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Generation of Fluoroscopic 3D Images Using Single X-Ray Projections On Realistic Modified XCAT Phantom Data

P Mishra

P Mishra1*, R Li2, S St. James1, Y Yue1, R Mak1, R Berbeco1, J Lewis1, (1) Brigham and Women's Hospital, Dana-Farber Cancer Institute, Harvard Medical School, Boston, Massachusetts, (2) Stanford University, Stanford, CA

SU-E-J-126 Sunday 3:00:00 PM - 6:00:00 PM Room: Exhibit Hall

Purpose: To simulate the process of generating fluoroscopic 3D treatment images from 4DCT and measured 2D x-ray projections using a realistic modified XCAT phantom based on measured patient 3D tumor trajectories.
Methods: First, the existing XCAT phantom is adapted to incorporate measured patient lung tumor trajectories. Realistic diaphragm and chest wall motion are automatically generated based on input tumor motion and position, producing synchronized, realistic motion in the phantom. Based on 4DCT generated with the XCAT phantom, we derive patient-specific motion models that are used to generate 3D fluoroscopic images. Patient-specific models are created in two steps: first, the displacement vector fields (DVFs) are obtained through deformable image registration of each phase of 4DCT with respect to a reference image (typically peak-exhale). Each phase is registered to the reference image to obtain (n-1) DVFs. Second, the most salient characteristics in the DVFs are captured in a compact representation through principal component analysis (PCA). Since PCA is a linear decomposition method, all the DVFs can be represented as linear combinations of eigenvectors. Fluoroscopic 3D images are obtained using the projection image to determine optimal weights for the eigenvectors. These weights are determined through iterative optimization of a cost function relating the projection image to the 3D image via the PCA lung motion model and a projection operator. Constructing fluoroscopic 3D images is thus reduced to finding optimal weights for the eigenvectors.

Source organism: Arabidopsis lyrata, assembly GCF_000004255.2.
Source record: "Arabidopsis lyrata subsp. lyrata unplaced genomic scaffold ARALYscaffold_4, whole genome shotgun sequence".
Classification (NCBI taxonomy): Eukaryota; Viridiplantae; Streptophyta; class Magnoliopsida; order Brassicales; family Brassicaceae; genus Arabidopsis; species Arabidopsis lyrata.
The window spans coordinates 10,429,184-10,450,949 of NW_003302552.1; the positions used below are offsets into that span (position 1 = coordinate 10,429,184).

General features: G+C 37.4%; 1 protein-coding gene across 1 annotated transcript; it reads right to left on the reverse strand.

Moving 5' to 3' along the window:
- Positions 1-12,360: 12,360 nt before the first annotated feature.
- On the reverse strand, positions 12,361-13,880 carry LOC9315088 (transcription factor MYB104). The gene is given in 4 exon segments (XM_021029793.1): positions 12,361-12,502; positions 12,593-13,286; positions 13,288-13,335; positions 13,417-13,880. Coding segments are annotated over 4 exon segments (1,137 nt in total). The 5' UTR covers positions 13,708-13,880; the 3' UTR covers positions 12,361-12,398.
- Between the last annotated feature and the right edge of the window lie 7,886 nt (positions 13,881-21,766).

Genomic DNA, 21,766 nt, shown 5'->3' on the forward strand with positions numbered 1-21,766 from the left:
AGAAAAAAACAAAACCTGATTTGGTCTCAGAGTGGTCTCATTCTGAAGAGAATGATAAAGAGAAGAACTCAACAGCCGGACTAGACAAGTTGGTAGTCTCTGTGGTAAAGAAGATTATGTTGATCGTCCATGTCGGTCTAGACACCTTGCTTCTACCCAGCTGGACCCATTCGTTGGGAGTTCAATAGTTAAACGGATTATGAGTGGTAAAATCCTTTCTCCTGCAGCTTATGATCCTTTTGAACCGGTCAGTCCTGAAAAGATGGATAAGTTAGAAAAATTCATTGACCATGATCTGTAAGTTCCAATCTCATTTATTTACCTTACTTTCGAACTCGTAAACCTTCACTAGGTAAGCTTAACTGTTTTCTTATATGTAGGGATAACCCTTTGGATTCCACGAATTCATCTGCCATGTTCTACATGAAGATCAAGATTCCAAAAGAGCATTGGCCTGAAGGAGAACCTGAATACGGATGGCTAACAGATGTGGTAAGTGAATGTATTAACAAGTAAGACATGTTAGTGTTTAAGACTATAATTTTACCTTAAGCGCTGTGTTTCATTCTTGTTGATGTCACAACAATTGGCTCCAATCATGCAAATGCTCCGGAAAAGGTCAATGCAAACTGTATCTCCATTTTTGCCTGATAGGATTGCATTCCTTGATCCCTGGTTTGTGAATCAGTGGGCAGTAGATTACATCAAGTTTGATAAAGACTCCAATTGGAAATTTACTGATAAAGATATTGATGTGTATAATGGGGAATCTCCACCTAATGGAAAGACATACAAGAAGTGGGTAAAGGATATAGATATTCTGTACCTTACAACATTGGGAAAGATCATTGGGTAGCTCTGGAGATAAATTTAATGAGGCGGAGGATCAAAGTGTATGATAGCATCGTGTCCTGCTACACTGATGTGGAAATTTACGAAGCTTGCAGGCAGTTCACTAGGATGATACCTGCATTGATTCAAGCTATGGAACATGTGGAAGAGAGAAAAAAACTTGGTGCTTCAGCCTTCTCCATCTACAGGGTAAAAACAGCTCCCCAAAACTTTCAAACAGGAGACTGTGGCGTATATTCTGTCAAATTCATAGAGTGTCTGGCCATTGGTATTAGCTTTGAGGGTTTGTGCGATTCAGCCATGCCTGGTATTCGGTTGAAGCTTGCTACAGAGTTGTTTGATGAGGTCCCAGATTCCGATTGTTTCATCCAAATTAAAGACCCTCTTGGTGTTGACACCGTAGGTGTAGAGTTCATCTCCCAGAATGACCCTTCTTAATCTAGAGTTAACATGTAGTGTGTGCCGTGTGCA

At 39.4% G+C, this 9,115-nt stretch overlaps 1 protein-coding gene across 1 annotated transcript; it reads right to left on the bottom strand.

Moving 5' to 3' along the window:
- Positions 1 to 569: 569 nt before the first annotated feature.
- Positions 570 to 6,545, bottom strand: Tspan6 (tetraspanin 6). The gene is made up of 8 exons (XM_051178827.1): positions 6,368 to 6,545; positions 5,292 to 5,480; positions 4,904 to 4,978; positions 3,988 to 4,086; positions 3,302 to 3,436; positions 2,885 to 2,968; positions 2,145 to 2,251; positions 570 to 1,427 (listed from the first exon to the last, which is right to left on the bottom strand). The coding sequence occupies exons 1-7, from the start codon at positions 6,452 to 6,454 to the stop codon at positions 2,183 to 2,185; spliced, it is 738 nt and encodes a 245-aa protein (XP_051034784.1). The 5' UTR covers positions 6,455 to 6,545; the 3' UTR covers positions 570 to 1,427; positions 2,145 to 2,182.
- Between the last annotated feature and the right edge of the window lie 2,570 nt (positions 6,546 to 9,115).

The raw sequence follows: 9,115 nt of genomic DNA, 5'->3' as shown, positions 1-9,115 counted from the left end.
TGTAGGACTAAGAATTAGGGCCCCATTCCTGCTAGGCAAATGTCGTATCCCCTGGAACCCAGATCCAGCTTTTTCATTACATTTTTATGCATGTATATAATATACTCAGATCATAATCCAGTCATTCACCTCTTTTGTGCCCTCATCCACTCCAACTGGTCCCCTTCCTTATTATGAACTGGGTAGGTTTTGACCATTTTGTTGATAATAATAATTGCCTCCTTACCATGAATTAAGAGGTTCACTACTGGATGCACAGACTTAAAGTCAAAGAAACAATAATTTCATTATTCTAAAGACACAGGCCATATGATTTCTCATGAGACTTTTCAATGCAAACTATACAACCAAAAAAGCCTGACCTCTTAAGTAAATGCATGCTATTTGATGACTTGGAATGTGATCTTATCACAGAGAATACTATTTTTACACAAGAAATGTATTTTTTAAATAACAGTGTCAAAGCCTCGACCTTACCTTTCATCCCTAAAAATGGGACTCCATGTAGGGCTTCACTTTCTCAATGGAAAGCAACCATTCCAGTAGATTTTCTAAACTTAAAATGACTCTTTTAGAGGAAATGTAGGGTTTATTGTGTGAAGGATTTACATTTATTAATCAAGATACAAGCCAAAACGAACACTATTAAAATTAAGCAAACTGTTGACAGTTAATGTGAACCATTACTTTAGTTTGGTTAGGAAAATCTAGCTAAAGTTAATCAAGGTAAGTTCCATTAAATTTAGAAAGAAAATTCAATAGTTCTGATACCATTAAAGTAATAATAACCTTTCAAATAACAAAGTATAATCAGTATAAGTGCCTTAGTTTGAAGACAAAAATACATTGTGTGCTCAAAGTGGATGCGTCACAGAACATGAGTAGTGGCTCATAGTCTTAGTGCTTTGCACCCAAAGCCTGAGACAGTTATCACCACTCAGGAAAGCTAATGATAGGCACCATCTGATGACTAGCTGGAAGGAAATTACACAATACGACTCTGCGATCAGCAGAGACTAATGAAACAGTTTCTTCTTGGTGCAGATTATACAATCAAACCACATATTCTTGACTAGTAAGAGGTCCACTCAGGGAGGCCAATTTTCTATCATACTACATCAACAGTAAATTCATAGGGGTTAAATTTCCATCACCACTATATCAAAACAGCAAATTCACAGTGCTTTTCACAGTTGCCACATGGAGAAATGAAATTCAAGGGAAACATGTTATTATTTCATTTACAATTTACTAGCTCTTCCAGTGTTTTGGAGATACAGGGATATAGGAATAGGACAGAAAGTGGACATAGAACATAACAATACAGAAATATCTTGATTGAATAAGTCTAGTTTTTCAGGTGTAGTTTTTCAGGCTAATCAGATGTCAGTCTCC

Results: Fluoroscopic 3D treatment images were generated using the modified XCAT phantom. The average relative error of the reconstructed image over 30 sec is 0.0457 HU and the standard deviation is 0.0063.
Conclusions: The XCAT phantom was modified to produce realistic images by incorporating patient tumor trajectories. The modified XCAT phantom can be used to simulate the process of generating fluoroscopic 3D treatment images from 4DCT and 2D x-ray projections.

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